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The Question of Freedom

by Rabbi Simon Jacobson


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What is the healthiest thing you can do for your child to help arm him or her with tools to prevent many of today’s social maladies? As we witness the deep void in children’s lives today, there is a profound lesson that can be gleaned from a 3000 year old tradition.

In homes across the world, young children begin the Passover Seder by asking the Four Questions. Looking beneath the surface of this custom reveals a powerful universal message regarding freedom for both our children and ourselves. It illuminates an internal deeper dimension of the human need to explore and question, which lies at the very heart of freedom.

Throughout history the silencing of the masses has been a powerful tool employed by monarchs and dictators whose tyrannical rule was threatened by individual expression. In contrast, freedom in America today is essentially based on the right to challenge and to question.

Every unhealthy and dysfunctional experience is always shrouded in silence. Not allowing man to ask, to challenge and to probe is perhaps the worst crime of all. It invalidates the individual, demoralizes the psyche and enslaves the free spirit in a superimposed box of distortions.

Religion is perhaps the greatest victim of this malady. Wherever I travel, I meet countless people who have been hurt by “authorities” who have dogmatically imposed religious teachings upon them. Frequently I hear: “I was never allowed to ask questions;” “Do what you’re told or God will get even with you.” The underlying implication is: “Listen, behave, fall in line – conform!”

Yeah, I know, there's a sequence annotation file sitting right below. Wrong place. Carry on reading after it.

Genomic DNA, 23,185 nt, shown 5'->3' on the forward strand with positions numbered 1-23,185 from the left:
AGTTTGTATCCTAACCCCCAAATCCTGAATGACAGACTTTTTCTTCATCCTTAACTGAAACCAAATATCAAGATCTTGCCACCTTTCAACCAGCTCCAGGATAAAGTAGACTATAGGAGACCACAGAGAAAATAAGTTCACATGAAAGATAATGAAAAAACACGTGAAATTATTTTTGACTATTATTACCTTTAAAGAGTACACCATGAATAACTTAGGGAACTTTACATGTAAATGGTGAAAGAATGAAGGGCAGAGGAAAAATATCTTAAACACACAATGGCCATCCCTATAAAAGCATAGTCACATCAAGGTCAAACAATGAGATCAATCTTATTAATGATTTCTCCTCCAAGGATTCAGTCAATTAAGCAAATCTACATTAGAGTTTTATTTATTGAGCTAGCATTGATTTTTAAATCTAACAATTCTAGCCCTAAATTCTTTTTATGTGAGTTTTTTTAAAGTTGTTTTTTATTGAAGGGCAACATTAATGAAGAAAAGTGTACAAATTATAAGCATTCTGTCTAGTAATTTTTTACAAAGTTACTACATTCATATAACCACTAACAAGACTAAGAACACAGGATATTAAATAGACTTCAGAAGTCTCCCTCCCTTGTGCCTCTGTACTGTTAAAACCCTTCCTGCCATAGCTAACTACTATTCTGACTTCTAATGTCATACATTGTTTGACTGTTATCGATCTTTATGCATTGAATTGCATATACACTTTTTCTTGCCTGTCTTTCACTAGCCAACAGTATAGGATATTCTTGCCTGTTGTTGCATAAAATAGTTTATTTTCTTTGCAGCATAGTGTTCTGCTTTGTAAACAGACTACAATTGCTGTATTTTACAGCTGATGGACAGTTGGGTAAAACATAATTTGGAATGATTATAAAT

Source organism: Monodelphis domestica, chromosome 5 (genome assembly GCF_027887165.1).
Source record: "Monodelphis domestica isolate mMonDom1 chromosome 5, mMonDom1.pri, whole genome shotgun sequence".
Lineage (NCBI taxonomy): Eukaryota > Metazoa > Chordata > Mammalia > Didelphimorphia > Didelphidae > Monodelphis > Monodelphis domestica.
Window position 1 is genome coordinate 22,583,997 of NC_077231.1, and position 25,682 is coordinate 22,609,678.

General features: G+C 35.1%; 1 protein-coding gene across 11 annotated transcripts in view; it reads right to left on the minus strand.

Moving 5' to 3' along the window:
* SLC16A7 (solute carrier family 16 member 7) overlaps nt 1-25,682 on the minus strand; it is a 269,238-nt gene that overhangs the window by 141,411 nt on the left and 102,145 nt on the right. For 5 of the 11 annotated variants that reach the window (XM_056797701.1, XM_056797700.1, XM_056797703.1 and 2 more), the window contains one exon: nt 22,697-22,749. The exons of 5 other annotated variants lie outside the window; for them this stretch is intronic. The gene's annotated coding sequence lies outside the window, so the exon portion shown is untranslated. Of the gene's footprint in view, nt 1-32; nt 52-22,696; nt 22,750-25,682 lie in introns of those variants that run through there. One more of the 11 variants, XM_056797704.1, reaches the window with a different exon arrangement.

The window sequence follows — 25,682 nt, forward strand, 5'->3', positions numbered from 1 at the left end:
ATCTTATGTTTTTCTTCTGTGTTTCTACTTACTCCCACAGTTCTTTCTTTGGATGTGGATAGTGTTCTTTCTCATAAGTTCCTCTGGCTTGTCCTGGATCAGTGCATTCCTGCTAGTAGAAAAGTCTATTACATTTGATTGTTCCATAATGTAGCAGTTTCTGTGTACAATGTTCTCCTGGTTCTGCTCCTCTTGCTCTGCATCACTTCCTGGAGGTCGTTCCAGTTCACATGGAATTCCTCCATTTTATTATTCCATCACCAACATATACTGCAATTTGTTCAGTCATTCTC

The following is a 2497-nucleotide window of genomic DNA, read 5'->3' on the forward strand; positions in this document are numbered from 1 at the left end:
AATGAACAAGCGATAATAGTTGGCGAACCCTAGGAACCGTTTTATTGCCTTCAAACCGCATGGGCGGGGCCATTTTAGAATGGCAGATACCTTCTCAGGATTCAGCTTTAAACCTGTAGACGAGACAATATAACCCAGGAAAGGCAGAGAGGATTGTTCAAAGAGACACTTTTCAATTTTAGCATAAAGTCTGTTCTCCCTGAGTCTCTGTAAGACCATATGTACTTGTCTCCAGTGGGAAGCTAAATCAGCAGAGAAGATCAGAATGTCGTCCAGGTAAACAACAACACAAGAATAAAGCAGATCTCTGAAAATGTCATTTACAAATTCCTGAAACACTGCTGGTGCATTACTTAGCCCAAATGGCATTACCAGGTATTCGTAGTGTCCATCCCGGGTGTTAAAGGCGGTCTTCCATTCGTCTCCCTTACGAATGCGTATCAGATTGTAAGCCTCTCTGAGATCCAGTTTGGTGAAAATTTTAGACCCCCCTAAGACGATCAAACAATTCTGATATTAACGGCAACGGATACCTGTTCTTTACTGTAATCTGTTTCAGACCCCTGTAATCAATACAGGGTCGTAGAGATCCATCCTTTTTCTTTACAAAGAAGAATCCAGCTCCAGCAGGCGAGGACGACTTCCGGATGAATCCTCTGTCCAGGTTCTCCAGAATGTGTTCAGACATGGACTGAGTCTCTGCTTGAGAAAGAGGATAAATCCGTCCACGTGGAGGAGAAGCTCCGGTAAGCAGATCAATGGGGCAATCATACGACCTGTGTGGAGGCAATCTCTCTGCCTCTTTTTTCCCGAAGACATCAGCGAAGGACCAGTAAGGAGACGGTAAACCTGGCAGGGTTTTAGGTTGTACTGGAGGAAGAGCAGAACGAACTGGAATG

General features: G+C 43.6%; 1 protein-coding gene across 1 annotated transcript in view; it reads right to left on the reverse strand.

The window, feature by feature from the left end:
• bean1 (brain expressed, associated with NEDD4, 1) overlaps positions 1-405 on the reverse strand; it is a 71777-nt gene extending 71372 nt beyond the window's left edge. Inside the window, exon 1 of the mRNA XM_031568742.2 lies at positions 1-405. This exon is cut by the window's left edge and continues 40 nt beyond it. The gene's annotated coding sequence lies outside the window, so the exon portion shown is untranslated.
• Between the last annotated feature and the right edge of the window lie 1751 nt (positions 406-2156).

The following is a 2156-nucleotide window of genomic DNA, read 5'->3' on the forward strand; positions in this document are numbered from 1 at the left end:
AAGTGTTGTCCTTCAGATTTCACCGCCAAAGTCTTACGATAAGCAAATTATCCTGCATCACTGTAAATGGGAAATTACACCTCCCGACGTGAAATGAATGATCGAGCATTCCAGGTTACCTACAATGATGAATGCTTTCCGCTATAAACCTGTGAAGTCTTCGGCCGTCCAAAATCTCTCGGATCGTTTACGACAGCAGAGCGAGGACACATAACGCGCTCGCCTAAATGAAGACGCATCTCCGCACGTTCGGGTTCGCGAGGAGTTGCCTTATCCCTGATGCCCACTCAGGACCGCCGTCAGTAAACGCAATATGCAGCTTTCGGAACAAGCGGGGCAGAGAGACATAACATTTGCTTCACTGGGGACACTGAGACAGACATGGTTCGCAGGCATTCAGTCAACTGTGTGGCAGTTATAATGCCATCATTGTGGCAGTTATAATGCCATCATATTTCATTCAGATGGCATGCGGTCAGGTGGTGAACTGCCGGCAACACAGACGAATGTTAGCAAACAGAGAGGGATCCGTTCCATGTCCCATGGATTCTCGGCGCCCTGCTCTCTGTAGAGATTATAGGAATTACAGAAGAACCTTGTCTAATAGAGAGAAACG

Asking questions is an essential human quality. Observe an infant beginning to crawl and exploring her little world, or watch a child dismantle his toys. Curiosity is an inherent part of our nature. We naturally dissect our universe; we take things apart; we explore the universe and try to understand what makes it work. The root of all knowledge is the curiosity to know what is beneath, to search for the deeper purpose of existence. Nothing is more freeing than the human need to challenge the status quo and believe that through our exploration things can become better.

Think of the last time you were silenced by a parent, an authority or a spouse. Now think of the last time someone listened to you. Sincerely listened - asking how you are, what are your concerns, what are your questions. Is there a more empowering experience than that simple gesture of allowing you to be you – the freedom to express yourself, to allow your true self to emerge? To be uniquely you.


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Mitzvot » Education
Holidays » Passover » Seder » The Haggadah

A Biblically mandated early-spring festival celebrating the Jewish exodus from Egypt in the year 1312 BCE.
Festive meal eaten on the first two nights of the holiday of Passover (In Israel, the Seder is observed only the first night of the holiday). Seder highlights include: reading the story of the Exodus, eating Matzah and bitter herbs, and drinking four cups of wine.